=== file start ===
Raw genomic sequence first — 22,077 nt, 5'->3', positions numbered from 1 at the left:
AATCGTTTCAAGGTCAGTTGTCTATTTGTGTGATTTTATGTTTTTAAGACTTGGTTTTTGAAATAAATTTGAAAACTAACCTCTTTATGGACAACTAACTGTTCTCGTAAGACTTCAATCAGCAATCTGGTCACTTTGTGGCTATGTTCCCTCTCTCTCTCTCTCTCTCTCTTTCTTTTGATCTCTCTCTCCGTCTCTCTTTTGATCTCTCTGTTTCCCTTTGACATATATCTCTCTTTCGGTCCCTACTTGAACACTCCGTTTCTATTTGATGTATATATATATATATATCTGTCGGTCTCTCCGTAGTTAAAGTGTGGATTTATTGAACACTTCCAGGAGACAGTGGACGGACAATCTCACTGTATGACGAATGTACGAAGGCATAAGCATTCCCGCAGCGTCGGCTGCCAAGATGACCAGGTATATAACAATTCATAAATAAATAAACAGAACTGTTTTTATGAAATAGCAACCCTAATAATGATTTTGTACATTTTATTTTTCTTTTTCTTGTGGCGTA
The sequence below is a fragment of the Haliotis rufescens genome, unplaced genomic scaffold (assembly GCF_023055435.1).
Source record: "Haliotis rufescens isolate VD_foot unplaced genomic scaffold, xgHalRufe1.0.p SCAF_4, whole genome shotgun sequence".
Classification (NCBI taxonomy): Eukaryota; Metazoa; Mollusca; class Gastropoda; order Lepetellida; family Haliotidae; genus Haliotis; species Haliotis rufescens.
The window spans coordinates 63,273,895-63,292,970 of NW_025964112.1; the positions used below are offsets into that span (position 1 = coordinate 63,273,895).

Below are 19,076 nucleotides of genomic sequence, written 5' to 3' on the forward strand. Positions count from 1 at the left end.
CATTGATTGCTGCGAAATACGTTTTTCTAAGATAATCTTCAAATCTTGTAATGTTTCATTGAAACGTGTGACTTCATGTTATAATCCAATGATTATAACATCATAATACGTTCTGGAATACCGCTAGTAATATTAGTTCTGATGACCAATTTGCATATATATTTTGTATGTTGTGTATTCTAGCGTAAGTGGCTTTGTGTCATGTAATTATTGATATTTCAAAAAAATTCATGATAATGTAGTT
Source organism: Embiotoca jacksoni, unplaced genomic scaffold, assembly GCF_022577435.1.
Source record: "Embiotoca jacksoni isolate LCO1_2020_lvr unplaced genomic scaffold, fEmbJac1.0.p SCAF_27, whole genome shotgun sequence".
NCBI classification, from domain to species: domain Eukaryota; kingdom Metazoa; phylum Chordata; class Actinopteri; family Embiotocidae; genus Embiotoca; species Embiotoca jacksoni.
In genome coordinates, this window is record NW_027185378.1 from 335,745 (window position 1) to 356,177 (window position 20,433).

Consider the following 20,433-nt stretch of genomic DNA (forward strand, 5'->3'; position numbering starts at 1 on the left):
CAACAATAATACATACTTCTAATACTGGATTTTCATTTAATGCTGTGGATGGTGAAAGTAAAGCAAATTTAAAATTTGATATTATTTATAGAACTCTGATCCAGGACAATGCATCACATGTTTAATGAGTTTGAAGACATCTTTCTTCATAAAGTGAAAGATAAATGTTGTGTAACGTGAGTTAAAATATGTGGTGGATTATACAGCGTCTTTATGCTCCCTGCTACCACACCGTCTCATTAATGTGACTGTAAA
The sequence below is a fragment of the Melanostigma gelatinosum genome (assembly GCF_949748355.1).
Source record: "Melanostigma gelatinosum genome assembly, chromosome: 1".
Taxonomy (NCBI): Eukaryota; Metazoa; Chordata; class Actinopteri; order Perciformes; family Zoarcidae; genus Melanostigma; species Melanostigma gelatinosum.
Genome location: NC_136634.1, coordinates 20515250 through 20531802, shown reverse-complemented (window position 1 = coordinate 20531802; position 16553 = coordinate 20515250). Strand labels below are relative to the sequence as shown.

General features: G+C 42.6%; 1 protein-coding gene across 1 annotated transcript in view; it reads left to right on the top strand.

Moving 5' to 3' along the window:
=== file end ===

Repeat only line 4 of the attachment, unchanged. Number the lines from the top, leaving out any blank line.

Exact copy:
Source record: "Haliotis rufescens isolate VD_foot unplaced genomic scaffold, xgHalRufe1.0.p SCAF_4, whole genome shotgun sequence".